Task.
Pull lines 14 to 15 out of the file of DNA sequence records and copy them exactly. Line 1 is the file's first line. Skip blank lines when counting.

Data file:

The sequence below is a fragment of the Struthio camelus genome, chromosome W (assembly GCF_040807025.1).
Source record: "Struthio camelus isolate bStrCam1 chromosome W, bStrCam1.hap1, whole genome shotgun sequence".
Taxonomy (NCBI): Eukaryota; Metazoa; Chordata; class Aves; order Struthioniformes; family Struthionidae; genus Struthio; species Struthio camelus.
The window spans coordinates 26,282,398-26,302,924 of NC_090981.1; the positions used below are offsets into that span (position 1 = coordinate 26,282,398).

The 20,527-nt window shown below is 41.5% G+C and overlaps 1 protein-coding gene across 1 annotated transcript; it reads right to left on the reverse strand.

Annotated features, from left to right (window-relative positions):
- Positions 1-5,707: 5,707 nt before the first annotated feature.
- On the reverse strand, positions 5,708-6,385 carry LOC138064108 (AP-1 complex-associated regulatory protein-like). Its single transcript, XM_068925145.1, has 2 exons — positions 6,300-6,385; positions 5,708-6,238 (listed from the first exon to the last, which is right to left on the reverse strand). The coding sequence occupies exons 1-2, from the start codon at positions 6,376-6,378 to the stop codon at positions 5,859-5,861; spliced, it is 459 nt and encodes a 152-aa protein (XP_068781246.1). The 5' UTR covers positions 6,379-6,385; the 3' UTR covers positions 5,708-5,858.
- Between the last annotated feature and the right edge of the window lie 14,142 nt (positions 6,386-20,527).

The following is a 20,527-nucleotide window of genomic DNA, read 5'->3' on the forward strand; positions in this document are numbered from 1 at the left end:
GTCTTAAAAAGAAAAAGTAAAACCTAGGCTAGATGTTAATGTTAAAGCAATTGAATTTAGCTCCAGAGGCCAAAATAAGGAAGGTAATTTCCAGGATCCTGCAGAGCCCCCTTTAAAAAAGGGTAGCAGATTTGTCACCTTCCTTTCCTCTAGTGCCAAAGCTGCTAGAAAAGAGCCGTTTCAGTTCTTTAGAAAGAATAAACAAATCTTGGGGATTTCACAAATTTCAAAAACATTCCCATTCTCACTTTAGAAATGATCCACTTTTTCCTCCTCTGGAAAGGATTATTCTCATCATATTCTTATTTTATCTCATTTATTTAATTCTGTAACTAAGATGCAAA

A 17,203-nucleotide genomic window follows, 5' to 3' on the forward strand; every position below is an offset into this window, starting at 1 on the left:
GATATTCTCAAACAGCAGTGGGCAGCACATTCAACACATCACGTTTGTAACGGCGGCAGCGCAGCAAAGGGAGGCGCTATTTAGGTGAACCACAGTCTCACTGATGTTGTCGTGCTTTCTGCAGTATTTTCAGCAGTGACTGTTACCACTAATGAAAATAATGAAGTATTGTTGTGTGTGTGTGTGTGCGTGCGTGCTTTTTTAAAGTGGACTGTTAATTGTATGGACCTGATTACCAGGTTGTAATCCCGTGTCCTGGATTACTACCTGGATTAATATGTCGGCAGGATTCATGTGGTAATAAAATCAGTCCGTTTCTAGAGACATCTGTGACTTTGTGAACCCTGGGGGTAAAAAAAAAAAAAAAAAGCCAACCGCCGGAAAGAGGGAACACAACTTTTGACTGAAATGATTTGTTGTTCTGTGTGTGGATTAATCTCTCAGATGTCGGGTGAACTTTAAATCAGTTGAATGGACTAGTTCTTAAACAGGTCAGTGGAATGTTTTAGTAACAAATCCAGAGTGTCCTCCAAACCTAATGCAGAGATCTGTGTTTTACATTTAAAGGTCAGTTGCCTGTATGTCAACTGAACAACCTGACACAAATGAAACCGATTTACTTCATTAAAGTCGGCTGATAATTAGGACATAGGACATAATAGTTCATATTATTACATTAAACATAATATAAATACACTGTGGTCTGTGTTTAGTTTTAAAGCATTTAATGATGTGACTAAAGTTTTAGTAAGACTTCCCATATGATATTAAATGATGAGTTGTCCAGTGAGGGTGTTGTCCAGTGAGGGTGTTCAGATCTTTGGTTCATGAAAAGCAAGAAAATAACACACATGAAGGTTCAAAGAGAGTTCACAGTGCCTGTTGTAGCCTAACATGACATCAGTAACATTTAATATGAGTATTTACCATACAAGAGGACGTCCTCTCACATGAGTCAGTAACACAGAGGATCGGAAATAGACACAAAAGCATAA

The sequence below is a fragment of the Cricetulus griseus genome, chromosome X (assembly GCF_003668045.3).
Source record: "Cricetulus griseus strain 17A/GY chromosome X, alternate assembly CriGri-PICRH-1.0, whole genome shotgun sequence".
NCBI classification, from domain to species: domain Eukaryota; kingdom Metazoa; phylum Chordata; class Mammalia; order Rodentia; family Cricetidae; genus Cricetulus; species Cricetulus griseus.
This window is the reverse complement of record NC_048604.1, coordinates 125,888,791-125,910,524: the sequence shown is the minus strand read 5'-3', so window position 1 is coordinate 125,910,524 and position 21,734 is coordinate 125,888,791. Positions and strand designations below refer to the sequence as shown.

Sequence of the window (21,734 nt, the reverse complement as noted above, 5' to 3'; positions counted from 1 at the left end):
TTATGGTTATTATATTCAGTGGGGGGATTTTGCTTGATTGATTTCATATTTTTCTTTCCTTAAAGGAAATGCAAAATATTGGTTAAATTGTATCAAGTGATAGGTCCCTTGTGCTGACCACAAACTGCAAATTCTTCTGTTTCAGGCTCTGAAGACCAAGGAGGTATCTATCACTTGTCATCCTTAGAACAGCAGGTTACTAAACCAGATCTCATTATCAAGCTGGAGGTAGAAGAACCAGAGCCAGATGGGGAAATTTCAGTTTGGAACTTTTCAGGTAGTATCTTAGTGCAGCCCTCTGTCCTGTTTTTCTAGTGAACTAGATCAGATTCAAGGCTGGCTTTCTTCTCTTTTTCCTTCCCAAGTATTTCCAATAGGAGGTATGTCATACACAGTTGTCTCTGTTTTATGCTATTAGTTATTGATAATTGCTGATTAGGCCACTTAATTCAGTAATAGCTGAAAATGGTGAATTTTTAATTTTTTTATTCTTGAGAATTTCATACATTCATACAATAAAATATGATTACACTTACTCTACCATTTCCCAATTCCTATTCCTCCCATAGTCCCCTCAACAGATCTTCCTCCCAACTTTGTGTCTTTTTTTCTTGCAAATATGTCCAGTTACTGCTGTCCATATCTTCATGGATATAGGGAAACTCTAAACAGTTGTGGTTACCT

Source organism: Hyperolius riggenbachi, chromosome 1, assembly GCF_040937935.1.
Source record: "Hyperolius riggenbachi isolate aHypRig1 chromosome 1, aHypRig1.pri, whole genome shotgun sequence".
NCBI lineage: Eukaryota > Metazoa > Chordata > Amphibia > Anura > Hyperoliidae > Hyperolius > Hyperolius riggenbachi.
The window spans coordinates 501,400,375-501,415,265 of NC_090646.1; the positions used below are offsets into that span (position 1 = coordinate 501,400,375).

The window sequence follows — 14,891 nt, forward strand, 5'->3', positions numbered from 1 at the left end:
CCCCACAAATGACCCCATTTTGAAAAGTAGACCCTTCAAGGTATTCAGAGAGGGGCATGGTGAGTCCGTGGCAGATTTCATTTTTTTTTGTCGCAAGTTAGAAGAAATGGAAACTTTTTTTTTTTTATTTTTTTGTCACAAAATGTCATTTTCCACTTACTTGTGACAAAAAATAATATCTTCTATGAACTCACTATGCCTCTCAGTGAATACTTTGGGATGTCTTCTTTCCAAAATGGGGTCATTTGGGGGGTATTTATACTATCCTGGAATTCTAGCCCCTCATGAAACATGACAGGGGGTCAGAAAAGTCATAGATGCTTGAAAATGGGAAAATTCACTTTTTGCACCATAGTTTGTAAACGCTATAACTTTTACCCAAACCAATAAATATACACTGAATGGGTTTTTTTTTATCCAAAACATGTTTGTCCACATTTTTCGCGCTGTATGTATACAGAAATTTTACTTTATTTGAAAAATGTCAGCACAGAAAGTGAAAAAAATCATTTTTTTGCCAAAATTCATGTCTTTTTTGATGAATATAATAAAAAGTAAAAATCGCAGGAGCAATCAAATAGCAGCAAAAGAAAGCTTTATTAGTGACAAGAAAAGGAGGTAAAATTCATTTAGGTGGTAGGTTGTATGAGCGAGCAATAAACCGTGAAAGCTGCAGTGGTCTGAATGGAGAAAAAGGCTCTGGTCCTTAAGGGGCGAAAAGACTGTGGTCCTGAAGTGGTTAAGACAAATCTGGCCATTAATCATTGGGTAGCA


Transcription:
The sequence below is a fragment of the Cricetulus griseus genome, chromosome X (assembly GCF_003668045.3).
Source record: "Cricetulus griseus strain 17A/GY chromosome X, alternate assembly CriGri-PICRH-1.0, whole genome shotgun sequence".